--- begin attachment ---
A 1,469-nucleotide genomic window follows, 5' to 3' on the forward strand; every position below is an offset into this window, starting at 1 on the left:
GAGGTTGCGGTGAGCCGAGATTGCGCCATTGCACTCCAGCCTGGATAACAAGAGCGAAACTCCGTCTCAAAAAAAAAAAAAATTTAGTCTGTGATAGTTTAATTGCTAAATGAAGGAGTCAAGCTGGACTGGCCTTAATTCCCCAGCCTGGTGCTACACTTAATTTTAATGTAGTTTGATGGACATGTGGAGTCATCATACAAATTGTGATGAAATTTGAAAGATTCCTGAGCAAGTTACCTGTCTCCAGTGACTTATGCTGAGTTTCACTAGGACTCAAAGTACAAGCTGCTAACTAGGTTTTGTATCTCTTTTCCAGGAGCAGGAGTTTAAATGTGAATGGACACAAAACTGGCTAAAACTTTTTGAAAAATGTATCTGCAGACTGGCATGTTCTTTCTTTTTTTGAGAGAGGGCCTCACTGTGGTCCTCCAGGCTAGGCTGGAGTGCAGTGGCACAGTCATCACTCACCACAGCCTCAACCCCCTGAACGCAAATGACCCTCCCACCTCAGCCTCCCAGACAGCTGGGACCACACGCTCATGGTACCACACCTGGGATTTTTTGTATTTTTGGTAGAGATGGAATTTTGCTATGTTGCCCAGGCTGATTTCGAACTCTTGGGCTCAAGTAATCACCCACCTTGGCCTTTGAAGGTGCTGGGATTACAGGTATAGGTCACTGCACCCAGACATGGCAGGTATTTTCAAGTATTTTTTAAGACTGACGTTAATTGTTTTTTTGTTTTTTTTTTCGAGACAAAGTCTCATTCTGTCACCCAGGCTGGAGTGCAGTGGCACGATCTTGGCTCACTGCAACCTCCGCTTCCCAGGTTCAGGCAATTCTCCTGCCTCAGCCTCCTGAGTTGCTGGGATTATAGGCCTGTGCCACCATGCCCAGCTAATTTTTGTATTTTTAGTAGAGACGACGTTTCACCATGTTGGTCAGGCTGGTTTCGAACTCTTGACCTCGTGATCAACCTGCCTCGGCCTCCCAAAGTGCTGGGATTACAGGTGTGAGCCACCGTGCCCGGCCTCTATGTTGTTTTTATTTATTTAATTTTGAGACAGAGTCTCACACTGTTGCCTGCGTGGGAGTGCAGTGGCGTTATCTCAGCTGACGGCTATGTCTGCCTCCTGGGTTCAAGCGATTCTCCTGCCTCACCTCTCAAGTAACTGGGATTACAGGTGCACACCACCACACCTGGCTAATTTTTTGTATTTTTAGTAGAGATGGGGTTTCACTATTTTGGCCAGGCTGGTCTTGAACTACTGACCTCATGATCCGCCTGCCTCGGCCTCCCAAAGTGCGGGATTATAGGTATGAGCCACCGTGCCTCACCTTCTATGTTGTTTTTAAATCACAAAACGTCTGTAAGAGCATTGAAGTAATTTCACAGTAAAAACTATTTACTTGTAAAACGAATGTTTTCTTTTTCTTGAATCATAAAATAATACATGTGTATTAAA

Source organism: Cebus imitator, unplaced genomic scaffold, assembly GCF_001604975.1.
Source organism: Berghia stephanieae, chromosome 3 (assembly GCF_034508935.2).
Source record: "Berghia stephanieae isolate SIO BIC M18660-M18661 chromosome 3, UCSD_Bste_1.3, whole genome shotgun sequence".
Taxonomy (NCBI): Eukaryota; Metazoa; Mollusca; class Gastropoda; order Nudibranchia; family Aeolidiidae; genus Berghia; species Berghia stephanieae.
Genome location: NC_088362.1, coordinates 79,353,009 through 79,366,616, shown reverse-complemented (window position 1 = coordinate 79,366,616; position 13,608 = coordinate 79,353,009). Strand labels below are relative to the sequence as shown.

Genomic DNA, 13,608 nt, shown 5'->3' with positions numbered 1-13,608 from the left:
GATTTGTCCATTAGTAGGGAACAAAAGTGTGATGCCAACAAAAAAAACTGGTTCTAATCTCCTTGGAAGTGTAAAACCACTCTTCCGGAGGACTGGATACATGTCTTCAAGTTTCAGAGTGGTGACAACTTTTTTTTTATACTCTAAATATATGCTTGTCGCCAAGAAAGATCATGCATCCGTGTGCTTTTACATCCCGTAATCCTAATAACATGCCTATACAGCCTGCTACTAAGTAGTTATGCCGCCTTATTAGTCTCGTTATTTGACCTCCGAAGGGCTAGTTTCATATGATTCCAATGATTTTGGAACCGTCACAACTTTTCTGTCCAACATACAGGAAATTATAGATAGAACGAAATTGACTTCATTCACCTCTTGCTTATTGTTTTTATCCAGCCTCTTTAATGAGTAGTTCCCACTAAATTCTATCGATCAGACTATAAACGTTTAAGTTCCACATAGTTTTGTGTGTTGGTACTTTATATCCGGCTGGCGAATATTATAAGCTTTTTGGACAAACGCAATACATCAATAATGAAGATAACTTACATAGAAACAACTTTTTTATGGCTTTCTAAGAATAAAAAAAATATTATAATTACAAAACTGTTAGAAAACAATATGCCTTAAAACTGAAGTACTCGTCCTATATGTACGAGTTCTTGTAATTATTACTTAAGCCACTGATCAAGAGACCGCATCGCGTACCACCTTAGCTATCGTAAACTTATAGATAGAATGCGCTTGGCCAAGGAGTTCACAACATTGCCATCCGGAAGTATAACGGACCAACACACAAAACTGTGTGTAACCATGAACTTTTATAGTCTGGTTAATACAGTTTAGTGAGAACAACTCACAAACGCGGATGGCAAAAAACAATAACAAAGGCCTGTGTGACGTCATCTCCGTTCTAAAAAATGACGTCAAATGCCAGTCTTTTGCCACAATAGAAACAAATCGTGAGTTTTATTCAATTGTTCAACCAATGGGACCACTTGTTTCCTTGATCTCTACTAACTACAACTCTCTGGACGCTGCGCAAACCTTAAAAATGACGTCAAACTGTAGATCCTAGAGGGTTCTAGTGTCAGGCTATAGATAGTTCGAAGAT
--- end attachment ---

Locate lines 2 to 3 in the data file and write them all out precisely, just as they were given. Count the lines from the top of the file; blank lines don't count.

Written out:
GAGGTTGCGGTGAGCCGAGATTGCGCCATTGCACTCCAGCCTGGATAACAAGAGCGAAACTCCGTCTCAAAAAAAAAAAAAATTTAGTCTGTGATAGTTTAATTGCTAAATGAAGGAGTCAAGCTGGACTGGCCTTAATTCCCCAGCCTGGTGCTACACTTAATTTTAATGTAGTTTGATGGACATGTGGAGTCATCATACAAATTGTGATGAAATTTGAAAGATTCCTGAGCAAGTTACCTGTCTCCAGTGACTTATGCTGAGTTTCACTAGGACTCAAAGTACAAGCTGCTAACTAGGTTTTGTATCTCTTTTCCAGGAGCAGGAGTTTAAATGTGAATGGACACAAAACTGGCTAAAACTTTTTGAAAAATGTATCTGCAGACTGGCATGTTCTTTCTTTTTTTGAGAGAGGGCCTCACTGTGGTCCTCCAGGCTAGGCTGGAGTGCAGTGGCACAGTCATCACTCACCACAGCCTCAACCCCCTGAACGCAAATGACCCTCCCACCTCAGCCTCCCAGACAGCTGGGACCACACGCTCATGGTACCACACCTGGGATTTTTTGTATTTTTGGTAGAGATGGAATTTTGCTATGTTGCCCAGGCTGATTTCGAACTCTTGGGCTCAAGTAATCACCCACCTTGGCCTTTGAAGGTGCTGGGATTACAGGTATAGGTCACTGCACCCAGACATGGCAGGTATTTTCAAGTATTTTTTAAGACTGACGTTAATTGTTTTTTTGTTTTTTTTTTCGAGACAAAGTCTCATTCTGTCACCCAGGCTGGAGTGCAGTGGCACGATCTTGGCTCACTGCAACCTCCGCTTCCCAGGTTCAGGCAATTCTCCTGCCTCAGCCTCCTGAGTTGCTGGGATTATAGGCCTGTGCCACCATGCCCAGCTAATTTTTGTATTTTTAGTAGAGACGACGTTTCACCATGTTGGTCAGGCTGGTTTCGAACTCTTGACCTCGTGATCAACCTGCCTCGGCCTCCCAAAGTGCTGGGATTACAGGTGTGAGCCACCGTGCCCGGCCTCTATGTTGTTTTTATTTATTTAATTTTGAGACAGAGTCTCACACTGTTGCCTGCGTGGGAGTGCAGTGGCGTTATCTCAGCTGACGGCTATGTCTGCCTCCTGGGTTCAAGCGATTCTCCTGCCTCACCTCTCAAGTAACTGGGATTACAGGTGCACACCACCACACCTGGCTAATTTTTTGTATTTTTAGTAGAGATGGGGTTTCACTATTTTGGCCAGGCTGGTCTTGAACTACTGACCTCATGATCCGCCTGCCTCGGCCTCCCAAAGTGCGGGATTATAGGTATGAGCCACCGTGCCTCACCTTCTATGTTGTTTTTAAATCACAAAACGTCTGTAAGAGCATTGAAGTAATTTCACAGTAAAAACTATTTACTTGTAAAACGAATGTTTTCTTTTTCTTGAATCATAAAATAATACATGTGTATTAAA

Source organism: Cebus imitator, unplaced genomic scaffold, assembly GCF_001604975.1.